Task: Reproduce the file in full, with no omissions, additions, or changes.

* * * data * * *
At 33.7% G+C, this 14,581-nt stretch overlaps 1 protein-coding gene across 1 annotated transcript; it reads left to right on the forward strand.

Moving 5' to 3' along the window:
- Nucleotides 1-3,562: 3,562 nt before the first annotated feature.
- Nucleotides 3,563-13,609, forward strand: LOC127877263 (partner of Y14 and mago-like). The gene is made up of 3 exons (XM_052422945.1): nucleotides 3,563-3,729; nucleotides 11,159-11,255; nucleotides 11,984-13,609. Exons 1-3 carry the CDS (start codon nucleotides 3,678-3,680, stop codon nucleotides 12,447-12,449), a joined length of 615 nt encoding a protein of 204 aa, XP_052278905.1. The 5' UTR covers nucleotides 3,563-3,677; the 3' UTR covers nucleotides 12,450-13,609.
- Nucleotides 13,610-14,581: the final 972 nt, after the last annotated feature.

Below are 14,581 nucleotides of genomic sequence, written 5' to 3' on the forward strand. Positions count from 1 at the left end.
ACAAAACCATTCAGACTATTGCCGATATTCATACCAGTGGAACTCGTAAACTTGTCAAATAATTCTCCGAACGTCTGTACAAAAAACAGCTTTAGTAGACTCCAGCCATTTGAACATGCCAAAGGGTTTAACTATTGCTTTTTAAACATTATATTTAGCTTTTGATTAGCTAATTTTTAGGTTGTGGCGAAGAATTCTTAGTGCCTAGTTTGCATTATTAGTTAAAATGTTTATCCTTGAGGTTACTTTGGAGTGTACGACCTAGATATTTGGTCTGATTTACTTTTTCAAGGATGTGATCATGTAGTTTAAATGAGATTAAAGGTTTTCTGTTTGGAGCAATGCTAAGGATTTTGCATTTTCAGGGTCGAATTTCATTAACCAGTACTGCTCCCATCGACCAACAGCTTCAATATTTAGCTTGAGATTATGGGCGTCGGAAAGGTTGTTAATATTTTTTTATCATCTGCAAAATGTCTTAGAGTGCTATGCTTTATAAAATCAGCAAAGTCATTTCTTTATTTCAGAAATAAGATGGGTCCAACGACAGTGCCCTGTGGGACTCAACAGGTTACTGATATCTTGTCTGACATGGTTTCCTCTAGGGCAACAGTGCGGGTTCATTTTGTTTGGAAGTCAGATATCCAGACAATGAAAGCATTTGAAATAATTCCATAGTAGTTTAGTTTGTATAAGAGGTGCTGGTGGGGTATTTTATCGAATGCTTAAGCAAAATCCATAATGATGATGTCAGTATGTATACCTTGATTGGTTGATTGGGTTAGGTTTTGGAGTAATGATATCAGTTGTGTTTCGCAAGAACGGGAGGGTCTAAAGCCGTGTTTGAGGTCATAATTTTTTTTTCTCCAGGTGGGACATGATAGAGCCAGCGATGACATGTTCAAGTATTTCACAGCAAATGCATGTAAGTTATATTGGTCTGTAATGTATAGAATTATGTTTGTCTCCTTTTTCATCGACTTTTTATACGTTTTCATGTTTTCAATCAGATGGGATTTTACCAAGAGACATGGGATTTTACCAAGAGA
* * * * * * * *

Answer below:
At 33.7% G+C, this 14,581-nt stretch overlaps 1 protein-coding gene across 1 annotated transcript; it reads left to right on the forward strand.

Moving 5' to 3' along the window:
- Nucleotides 1-3,562: 3,562 nt before the first annotated feature.
- Nucleotides 3,563-13,609, forward strand: LOC127877263 (partner of Y14 and mago-like). The gene is made up of 3 exons (XM_052422945.1): nucleotides 3,563-3,729; nucleotides 11,159-11,255; nucleotides 11,984-13,609. Exons 1-3 carry the CDS (start codon nucleotides 3,678-3,680, stop codon nucleotides 12,447-12,449), a joined length of 615 nt encoding a protein of 204 aa, XP_052278905.1. The 5' UTR covers nucleotides 3,563-3,677; the 3' UTR covers nucleotides 12,450-13,609.
- Nucleotides 13,610-14,581: the final 972 nt, after the last annotated feature.

Below are 14,581 nucleotides of genomic sequence, written 5' to 3' on the forward strand. Positions count from 1 at the left end.
ACAAAACCATTCAGACTATTGCCGATATTCATACCAGTGGAACTCGTAAACTTGTCAAATAATTCTCCGAACGTCTGTACAAAAAACAGCTTTAGTAGACTCCAGCCATTTGAACATGCCAAAGGGTTTAACTATTGCTTTTTAAACATTATATTTAGCTTTTGATTAGCTAATTTTTAGGTTGTGGCGAAGAATTCTTAGTGCCTAGTTTGCATTATTAGTTAAAATGTTTATCCTTGAGGTTACTTTGGAGTGTACGACCTAGATATTTGGTCTGATTTACTTTTTCAAGGATGTGATCATGTAGTTTAAATGAGATTAAAGGTTTTCTGTTTGGAGCAATGCTAAGGATTTTGCATTTTCAGGGTCGAATTTCATTAACCAGTACTGCTCCCATCGACCAACAGCTTCAATATTTAGCTTGAGATTATGGGCGTCGGAAAGGTTGTTAATATTTTTTTATCATCTGCAAAATGTCTTAGAGTGCTATGCTTTATAAAATCAGCAAAGTCATTTCTTTATTTCAGAAATAAGATGGGTCCAACGACAGTGCCCTGTGGGACTCAACAGGTTACTGATATCTTGTCTGACATGGTTTCCTCTAGGGCAACAGTGCGGGTTCATTTTGTTTGGAAGTCAGATATCCAGACAATGAAAGCATTTGAAATAATTCCATAGTAGTTTAGTTTGTATAAGAGGTGCTGGTGGGGTATTTTATCGAATGCTTAAGCAAAATCCATAATGATGATGTCAGTATGTATACCTTGATTGGTTGATTGGGTTAGGTTTTGGAGTAATGATATCAGTTGTGTTTCGCAAGAACGGGAGGGTCTAAAGCCGTGTTTGAGGTCATAATTTTTTTTTCTCCAGGTGGGACATGATAGAGCCAGCGATGACATGTTCAAGTATTTCACAGCAAATGCATGTAAGTTATATTGGTCTGTAATGTATAGAATTATGTTTGTCTCCTTTTTCATCGACTTTTTATACGTTTTCATGTTTTCAATCAGATGGGATTTTACCAAGAGACATGGGATTTTACCAAGAGA